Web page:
King: The King is the older con artist who joins Huck and Jim traveling down the Mississippi River. He plays the naked man in the Royal Nonesuch, and he sells Jim as a runaway slave. In addition, he is tarred and feathered in Pikesvile.
Duke: The Duke is the younger con artist who joins Huck and Jim traveling down the Mississippi River. In addition, the Duke creates the Royal Nonesuch. The Duke is later tarred and feathered in Pikesvile.
Pap: Huckleberry's father, Pap is an illiterate drunk. Pap shows up early in the novel and tries to win custody of Huck. Initially, he is allowed to take Huck, but after multiple run-ins with the law Pap is deemed too much of a drunk to be in charge of Huck. This, plus the fact that Huck has been attending school, angers Pap, and he decides to kidnap Huck. He takes Huck to a secluded cabin, and they live together for some while. One day while Pap is out, Huck cuts a hole in the side of the cabin, takes some things, and spreads pig blood around to make it look like robbers came and killed him. Later, Jim and Huck come across a dead body in a house that washes up during a flood. Jim won't let Huck the the face of the dead man, but near the end of the novel it is revealed that the dead body in the house is Pap.
Brief Plot Summary
Motifs (Recurring Images, Ideas, Figures of Speech, Symbols, Colors) & Their Thematic Significance
Lies and deceit
Throughout the novel multiple characters lie and act in deceitful ways. For example:
Huckleberry lies to protect Jim on the boat from the slave hunters.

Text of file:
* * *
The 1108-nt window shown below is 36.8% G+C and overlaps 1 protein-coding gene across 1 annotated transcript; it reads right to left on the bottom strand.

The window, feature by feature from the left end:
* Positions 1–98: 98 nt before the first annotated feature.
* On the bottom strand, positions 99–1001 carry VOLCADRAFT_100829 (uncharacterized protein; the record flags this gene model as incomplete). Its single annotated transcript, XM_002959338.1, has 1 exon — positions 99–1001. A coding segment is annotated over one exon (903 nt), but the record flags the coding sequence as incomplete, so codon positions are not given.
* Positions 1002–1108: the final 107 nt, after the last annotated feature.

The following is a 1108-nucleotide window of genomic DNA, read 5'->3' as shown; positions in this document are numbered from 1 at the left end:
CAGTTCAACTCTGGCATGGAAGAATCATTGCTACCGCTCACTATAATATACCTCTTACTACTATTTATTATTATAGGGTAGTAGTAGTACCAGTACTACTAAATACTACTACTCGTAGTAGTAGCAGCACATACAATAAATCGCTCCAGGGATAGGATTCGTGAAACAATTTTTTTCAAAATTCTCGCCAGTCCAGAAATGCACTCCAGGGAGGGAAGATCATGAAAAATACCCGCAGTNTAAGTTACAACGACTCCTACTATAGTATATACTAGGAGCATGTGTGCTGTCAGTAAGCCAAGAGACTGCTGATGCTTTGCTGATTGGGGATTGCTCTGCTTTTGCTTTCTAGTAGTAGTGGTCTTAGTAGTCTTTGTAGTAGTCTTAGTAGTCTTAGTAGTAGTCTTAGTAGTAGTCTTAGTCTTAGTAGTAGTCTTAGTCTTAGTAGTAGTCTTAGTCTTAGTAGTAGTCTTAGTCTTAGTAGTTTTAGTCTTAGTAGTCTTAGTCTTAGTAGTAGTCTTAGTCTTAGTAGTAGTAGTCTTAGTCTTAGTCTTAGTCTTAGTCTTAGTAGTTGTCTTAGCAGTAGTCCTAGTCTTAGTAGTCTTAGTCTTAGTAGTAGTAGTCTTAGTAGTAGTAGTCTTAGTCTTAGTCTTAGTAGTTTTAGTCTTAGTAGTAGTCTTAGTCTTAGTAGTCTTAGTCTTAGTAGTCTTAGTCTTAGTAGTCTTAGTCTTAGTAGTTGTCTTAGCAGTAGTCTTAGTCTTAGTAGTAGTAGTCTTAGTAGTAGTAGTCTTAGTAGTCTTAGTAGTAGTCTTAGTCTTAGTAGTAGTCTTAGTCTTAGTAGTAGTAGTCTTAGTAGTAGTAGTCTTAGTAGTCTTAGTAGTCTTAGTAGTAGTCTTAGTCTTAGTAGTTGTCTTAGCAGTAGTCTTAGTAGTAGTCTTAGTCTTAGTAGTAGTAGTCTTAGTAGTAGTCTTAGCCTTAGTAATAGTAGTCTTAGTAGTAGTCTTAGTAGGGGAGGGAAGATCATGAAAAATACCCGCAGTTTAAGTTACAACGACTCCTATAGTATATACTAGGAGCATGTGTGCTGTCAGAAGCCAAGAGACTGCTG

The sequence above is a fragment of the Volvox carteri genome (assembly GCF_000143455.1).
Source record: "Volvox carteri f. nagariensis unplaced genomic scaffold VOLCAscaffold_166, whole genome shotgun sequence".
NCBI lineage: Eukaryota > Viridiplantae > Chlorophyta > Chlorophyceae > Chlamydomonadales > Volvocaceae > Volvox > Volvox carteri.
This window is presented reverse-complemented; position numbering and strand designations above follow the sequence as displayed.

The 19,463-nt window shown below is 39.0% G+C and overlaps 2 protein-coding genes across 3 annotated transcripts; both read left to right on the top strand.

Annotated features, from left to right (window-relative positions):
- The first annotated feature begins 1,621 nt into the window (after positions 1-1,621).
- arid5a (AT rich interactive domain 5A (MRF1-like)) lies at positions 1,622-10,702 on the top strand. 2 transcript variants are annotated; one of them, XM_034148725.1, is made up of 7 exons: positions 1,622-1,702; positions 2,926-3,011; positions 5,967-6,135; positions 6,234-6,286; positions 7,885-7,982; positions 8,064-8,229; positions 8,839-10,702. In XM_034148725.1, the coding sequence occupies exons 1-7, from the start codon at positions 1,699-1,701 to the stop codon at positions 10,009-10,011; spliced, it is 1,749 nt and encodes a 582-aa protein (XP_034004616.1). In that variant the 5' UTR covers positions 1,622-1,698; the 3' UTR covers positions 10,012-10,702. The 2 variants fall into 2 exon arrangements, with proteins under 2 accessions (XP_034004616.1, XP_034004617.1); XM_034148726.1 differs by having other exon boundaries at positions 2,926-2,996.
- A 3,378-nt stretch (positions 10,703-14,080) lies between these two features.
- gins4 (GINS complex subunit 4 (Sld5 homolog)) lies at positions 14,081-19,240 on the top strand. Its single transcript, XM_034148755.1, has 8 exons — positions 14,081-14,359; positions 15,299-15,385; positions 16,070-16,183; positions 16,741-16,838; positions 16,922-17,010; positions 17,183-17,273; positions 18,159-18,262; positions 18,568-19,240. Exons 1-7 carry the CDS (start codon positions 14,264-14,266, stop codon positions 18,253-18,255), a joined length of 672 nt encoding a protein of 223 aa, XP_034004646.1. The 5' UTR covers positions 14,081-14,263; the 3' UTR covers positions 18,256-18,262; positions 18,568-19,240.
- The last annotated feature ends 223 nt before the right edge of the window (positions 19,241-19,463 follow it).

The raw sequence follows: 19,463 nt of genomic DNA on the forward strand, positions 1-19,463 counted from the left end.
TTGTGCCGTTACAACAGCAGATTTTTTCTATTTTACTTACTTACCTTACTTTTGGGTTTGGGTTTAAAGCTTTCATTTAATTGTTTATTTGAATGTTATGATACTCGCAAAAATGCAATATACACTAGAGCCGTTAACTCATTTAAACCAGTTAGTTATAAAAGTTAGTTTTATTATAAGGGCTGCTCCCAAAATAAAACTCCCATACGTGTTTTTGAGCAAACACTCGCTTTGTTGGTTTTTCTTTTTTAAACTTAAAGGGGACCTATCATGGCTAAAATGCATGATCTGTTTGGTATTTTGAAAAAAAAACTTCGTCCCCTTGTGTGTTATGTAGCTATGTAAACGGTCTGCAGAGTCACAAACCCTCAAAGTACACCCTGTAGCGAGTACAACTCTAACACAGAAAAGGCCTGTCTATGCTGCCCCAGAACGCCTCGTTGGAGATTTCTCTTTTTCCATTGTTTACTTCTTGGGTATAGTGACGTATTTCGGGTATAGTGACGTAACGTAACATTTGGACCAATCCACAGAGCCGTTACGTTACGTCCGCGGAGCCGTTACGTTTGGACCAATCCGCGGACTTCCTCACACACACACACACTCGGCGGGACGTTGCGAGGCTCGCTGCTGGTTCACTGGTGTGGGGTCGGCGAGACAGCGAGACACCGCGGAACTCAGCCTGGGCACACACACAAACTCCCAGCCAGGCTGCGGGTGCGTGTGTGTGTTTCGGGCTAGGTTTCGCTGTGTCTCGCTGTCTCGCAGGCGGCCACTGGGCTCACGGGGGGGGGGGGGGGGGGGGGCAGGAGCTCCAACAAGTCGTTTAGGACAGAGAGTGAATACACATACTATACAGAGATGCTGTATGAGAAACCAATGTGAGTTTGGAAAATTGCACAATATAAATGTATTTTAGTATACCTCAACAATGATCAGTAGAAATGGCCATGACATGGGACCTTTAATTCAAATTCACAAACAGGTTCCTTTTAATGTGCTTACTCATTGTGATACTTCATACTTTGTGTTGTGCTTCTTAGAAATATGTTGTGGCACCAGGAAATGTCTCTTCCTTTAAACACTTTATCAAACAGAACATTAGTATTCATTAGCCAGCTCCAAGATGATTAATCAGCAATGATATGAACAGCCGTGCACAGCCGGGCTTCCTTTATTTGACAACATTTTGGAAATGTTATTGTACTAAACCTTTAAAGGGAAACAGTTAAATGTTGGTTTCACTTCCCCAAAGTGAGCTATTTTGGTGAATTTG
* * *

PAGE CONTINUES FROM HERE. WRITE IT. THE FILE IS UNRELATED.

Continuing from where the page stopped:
The Duke and the King lie to multiple townspeople to make money.
Huckleberry and Tom lie to Tom's Aunt and Uncle.
The thematic significance is this shows that lying is sometimes the right course of action, like when Huckleberry kept Jim out of slavery by lying to the slave hunters.
Slaves, such as Jim, are continuously shown as inferior, even to Huckleberry who is just a boy.
The stereotype of the white slave owners, and whites in general, is shown mainly when there are situations regarding Jim.
The inequality between people and social classes in society then leads Huckleberry to question the common rules and social standards between people, because, from Huckleberry's point of view, there is nothing different between him and Jim except for skin, yet Jim is a slave.
Jim in particular is very superstitious, and he believes many wild things, like that "if a man owned a bee-hive, and that man died, the bees must be told about it before sun-up next morning, or else the bees would all weaken down and quit work and die" (Pg. 39).
Though they seem silly and oppose society's logic, Jim's superstitious predictions often come true.
Superstitions show the theme that society's rules and assumptions are often not always correct, and that sometimes the non-traditional views are the legitimate, correct, rules and assumptions.
Other Significant Thematic Elements (Significant Character's Names, Significant Quotations, Significant Actions/Events)
Page 179 (Chapter 31)
: "'All right, then, I'll
to hell'--and tore it up."
Huckleberry writes this in a letter to Mrs. Watson who would turn Jim in.
Huckleberry decides that he will go to hell if he doesn't turn Jim in, however, after some thought Huckleberry decides he would rather go to hell then turn his good friend Jim in.